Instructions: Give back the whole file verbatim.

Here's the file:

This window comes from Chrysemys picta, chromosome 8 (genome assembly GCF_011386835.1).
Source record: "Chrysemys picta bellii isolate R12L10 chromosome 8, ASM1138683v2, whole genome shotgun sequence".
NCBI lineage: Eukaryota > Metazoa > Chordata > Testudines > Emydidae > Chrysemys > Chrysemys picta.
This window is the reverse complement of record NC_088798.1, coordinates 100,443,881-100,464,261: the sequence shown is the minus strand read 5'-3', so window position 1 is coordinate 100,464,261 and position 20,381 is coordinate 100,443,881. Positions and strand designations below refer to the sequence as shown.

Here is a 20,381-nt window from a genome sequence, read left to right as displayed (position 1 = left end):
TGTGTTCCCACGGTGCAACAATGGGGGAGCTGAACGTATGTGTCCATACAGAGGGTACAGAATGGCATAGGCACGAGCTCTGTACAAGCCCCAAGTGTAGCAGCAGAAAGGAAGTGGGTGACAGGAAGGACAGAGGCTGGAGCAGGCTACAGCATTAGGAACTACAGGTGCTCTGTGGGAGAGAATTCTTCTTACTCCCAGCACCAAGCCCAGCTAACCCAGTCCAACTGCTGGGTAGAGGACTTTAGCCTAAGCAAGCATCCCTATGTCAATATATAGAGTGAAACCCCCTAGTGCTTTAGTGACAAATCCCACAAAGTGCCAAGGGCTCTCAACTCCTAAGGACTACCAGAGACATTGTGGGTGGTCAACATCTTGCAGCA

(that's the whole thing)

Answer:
This window comes from Chrysemys picta, chromosome 8 (genome assembly GCF_011386835.1).
Source record: "Chrysemys picta bellii isolate R12L10 chromosome 8, ASM1138683v2, whole genome shotgun sequence".
NCBI lineage: Eukaryota > Metazoa > Chordata > Testudines > Emydidae > Chrysemys > Chrysemys picta.
This window is the reverse complement of record NC_088798.1, coordinates 100,443,881-100,464,261: the sequence shown is the minus strand read 5'-3', so window position 1 is coordinate 100,464,261 and position 20,381 is coordinate 100,443,881. Positions and strand designations below refer to the sequence as shown.

Here is a 20,381-nt window from a genome sequence, read left to right as displayed (position 1 = left end):
TGTGTTCCCACGGTGCAACAATGGGGGAGCTGAACGTATGTGTCCATACAGAGGGTACAGAATGGCATAGGCACGAGCTCTGTACAAGCCCCAAGTGTAGCAGCAGAAAGGAAGTGGGTGACAGGAAGGACAGAGGCTGGAGCAGGCTACAGCATTAGGAACTACAGGTGCTCTGTGGGAGAGAATTCTTCTTACTCCCAGCACCAAGCCCAGCTAACCCAGTCCAACTGCTGGGTAGAGGACTTTAGCCTAAGCAAGCATCCCTATGTCAATATATAGAGTGAAACCCCCTAGTGCTTTAGTGACAAATCCCACAAAGTGCCAAGGGCTCTCAACTCCTAAGGACTACCAGAGACATTGTGGGTGGTCAACATCTTGCAGCA